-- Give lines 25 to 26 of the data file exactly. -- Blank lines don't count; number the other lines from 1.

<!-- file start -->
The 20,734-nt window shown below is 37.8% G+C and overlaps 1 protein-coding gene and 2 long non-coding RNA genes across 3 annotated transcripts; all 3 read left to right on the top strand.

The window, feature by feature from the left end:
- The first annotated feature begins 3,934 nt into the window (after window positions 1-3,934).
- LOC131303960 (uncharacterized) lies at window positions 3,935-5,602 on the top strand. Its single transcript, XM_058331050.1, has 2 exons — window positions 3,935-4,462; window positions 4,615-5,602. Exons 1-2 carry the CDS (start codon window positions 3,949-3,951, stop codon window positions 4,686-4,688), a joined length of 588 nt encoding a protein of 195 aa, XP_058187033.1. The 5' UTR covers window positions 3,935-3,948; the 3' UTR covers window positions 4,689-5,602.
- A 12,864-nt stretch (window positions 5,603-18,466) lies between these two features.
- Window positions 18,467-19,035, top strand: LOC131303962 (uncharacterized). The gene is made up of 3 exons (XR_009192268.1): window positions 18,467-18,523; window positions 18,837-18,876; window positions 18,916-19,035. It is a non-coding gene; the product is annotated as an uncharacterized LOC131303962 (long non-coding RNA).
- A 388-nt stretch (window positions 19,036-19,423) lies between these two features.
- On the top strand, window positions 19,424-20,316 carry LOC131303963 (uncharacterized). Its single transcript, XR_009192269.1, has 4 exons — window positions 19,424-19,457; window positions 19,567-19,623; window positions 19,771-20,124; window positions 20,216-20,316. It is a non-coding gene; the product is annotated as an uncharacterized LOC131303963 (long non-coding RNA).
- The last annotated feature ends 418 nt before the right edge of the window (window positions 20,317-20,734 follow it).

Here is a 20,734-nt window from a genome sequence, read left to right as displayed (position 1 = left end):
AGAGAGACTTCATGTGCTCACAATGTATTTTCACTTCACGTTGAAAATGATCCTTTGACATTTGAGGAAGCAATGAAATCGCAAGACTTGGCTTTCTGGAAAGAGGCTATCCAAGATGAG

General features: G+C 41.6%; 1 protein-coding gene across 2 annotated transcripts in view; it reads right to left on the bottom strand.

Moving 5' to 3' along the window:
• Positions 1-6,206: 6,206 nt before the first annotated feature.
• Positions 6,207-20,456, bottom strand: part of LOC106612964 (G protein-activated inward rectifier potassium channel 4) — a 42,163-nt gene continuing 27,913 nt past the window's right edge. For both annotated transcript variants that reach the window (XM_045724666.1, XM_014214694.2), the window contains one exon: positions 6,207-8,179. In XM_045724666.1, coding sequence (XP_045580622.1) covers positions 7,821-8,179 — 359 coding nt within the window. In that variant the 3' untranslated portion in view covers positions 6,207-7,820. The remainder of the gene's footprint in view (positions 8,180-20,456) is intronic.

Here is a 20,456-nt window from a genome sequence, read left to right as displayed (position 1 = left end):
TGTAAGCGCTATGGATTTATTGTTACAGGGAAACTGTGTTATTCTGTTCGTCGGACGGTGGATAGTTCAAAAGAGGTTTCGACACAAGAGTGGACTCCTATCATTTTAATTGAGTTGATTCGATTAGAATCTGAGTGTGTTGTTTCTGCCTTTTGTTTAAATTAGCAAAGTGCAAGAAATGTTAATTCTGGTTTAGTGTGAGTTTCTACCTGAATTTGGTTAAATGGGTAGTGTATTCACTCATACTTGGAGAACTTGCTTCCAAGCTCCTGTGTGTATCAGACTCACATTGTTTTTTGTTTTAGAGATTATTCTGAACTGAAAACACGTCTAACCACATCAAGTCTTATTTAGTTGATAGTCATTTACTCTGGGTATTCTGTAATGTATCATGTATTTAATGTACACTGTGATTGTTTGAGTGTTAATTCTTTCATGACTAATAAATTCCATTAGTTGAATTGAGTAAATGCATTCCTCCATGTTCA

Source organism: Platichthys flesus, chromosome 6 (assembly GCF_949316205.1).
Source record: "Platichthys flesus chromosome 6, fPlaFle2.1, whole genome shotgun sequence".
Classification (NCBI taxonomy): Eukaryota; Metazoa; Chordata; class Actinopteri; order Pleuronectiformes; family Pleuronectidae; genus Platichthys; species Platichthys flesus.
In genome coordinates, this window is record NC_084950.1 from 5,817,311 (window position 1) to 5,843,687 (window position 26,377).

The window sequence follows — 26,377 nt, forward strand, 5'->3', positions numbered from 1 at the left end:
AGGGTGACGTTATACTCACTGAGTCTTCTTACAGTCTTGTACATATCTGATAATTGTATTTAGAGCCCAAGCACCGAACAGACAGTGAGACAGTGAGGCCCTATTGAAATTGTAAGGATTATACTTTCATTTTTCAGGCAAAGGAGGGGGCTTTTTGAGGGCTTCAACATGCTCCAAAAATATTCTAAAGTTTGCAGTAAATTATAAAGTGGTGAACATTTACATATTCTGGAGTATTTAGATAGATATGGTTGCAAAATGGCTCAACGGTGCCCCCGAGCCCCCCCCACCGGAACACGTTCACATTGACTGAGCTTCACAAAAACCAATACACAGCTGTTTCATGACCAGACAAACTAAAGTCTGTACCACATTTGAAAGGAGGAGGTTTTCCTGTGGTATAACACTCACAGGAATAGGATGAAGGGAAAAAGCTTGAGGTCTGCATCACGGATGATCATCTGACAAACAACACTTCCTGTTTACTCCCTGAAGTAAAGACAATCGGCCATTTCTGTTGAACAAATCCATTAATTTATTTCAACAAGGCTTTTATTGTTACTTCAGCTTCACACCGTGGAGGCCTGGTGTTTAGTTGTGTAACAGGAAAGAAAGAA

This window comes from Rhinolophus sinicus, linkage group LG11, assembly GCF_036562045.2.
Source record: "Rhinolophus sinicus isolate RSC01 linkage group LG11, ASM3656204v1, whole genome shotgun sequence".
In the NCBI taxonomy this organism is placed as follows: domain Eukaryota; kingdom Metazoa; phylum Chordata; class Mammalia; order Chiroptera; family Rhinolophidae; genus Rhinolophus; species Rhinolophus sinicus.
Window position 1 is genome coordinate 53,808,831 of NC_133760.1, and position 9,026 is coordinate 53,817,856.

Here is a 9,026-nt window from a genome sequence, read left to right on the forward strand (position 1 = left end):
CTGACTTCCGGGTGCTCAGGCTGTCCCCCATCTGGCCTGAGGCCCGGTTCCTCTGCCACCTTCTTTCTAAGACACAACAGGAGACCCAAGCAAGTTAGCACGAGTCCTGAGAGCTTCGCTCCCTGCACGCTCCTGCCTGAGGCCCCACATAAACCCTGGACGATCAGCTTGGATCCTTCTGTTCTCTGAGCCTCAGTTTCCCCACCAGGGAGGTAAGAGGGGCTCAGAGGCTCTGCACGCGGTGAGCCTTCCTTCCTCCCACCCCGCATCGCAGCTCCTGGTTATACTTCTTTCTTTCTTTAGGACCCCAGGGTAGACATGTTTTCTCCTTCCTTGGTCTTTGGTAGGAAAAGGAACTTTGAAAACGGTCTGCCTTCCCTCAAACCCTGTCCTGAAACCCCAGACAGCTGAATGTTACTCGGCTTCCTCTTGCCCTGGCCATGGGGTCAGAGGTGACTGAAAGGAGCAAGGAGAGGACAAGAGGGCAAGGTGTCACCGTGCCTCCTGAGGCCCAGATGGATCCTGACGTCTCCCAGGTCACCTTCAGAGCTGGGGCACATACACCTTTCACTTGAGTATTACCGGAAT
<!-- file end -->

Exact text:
Source record: "Rhinolophus sinicus isolate RSC01 linkage group LG11, ASM3656204v1, whole genome shotgun sequence".
In the NCBI taxonomy this organism is placed as follows: domain Eukaryota; kingdom Metazoa; phylum Chordata; class Mammalia; order Chiroptera; family Rhinolophidae; genus Rhinolophus; species Rhinolophus sinicus.